- Obtains money, goods, services, or anything else of value by either representing without the consent of the cardholder that he or she is the holder of a specified card, presenting the financial transaction card without the authorization or permission of the cardholder, representing that he or she is the holder of a card and such card has not in fact been issued, or using a financial transaction card to knowingly and willfully exceed the actual balance of a demand deposit account or time deposit account or an authorized credit line in an amount which exceeds such authorized credit line in the amount of $500 or 50 percent of such authorized credit line, whichever is greater;
- Obtains control over a financial transaction card as security for debt;
- Deposits into his or her account or any account, by means of an automated banking device, a false, fictitious, forged, altered or counterfeit check, draft, money order, or any other such document not his lawful or legal property; or
- Receives money, goods, services or anything else of value as a result of a false, fictitious, forged, altered, or counterfeit check, draft, money order or any other such document having been deposited into an account via an automated banking device, knowing at the time of receipt of the money, goods, services, or item of value that the document so deposited was false, fictitious, forged, altered or counterfeit or that the above deposited item was not his lawful or legal property.
An alleged offender who is authorized by an issuer to furnish money, goods, services or anything else of value upon presentation of a financial transaction card by the cardholder, or any agent or employee of such person can also be charged with financial transaction card fraud if, with intent to defraud the issuer or the cardholder, he or she furnishes money, goods, services or anything else of value upon presentation of a financial transaction card obtained or retained in violation of North Carolina General Statute § 14-113.9, or a financial transaction card which he or she knows is forged, expired or revoked, or fails to furnish money, goods, services or anything else of value which he or she represents in writing to the issuer that he has furnished.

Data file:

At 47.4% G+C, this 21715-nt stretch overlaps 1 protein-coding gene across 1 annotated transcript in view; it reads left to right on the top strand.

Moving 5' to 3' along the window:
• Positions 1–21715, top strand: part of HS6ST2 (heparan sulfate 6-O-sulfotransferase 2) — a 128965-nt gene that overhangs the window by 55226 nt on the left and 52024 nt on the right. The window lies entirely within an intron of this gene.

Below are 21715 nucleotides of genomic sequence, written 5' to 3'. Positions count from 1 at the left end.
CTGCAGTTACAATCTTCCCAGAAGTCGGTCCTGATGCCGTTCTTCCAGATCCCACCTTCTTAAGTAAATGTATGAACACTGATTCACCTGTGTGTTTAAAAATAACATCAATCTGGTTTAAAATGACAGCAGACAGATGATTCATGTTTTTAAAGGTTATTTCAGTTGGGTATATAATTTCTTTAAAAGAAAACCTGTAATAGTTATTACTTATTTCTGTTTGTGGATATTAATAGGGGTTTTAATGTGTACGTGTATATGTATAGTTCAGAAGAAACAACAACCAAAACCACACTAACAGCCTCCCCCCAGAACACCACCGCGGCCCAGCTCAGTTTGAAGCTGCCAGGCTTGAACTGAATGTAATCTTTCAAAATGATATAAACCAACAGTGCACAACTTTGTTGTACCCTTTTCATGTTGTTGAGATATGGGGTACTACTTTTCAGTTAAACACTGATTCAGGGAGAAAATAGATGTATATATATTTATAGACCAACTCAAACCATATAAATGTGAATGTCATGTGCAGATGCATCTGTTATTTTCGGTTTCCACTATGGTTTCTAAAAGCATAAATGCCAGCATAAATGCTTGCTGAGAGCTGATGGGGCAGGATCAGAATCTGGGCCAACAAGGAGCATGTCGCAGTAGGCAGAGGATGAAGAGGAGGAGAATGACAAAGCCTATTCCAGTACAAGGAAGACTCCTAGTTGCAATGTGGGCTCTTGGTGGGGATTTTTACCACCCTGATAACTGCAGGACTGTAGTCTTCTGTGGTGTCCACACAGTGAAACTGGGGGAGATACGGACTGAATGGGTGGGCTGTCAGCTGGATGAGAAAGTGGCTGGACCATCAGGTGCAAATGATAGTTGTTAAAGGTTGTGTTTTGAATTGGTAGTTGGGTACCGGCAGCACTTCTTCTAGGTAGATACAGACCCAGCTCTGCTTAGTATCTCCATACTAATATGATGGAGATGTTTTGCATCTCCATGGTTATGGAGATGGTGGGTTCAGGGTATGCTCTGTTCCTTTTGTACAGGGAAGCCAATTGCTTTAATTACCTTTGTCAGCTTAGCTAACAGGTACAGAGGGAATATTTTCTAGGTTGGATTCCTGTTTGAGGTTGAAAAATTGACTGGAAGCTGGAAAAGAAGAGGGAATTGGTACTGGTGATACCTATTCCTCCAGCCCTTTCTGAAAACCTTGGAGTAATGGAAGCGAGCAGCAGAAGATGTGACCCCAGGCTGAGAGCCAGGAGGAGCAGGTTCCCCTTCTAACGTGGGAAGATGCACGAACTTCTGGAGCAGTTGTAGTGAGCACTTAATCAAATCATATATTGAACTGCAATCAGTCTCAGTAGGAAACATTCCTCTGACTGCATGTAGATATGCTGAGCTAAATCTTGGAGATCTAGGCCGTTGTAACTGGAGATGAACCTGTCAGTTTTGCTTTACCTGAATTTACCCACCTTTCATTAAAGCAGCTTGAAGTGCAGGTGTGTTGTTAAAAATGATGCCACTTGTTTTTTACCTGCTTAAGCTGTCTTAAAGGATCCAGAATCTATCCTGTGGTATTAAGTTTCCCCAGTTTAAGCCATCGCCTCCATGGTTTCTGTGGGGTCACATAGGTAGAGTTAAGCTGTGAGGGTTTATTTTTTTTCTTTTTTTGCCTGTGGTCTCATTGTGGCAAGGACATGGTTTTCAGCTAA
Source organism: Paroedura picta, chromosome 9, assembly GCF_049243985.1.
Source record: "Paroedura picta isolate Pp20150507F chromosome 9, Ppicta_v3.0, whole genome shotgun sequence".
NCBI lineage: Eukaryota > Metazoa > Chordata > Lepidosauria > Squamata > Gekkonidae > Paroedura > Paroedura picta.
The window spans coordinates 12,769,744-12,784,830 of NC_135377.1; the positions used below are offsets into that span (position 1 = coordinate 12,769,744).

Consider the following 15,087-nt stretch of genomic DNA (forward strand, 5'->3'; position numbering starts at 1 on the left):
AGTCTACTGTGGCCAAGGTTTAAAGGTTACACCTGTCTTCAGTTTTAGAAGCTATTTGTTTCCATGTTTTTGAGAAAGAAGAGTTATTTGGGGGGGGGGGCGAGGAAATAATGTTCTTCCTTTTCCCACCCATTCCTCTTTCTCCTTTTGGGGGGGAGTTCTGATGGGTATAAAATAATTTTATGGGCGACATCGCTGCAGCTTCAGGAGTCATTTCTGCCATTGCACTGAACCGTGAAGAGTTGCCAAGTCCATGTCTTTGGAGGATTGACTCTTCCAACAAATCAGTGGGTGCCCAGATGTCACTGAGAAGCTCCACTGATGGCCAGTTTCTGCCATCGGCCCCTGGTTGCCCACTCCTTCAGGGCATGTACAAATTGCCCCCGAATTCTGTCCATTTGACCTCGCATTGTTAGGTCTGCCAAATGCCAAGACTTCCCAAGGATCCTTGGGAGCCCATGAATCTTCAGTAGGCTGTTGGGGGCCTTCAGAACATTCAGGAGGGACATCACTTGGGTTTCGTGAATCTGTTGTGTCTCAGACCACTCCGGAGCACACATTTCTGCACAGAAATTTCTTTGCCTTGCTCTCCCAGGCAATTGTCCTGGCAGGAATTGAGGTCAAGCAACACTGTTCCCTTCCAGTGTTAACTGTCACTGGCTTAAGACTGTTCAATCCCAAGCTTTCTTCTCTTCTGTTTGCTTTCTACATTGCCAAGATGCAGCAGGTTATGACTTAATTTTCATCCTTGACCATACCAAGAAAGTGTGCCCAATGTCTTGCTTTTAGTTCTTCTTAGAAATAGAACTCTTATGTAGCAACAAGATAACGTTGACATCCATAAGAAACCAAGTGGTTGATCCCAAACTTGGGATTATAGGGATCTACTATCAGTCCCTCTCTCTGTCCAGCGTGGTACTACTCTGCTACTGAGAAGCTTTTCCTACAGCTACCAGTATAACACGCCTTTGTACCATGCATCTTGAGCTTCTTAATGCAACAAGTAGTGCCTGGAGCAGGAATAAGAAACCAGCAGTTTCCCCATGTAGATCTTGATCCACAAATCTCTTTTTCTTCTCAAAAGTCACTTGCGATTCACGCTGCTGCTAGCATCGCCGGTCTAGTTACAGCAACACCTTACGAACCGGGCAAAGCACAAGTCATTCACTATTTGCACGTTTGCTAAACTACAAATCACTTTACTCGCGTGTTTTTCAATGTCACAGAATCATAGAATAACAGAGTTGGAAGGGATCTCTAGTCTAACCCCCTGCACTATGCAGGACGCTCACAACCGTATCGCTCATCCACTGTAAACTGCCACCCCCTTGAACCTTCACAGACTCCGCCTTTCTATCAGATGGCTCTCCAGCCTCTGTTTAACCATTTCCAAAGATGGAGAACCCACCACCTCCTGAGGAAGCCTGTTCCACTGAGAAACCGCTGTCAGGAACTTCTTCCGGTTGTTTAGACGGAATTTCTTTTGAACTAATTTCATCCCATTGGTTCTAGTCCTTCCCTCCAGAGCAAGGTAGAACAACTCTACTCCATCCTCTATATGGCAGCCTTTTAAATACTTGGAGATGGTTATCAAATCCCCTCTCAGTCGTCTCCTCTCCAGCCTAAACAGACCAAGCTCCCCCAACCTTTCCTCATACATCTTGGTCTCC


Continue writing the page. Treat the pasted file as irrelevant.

If the value of all money, goods, services, and other things of value furnished in violation of this section, or if the difference between the value actually furnished and the value represented to the issuer to have been furnished in violation of this section, does not exceed $500 in any six-month period, the alleged offense is a Class 2 misdemeanor. If the value is more than $500, the alleged offense is a Class I felony.
An alleged offender may also be charged with the following crimes under this article of the North Carolina General Statutes: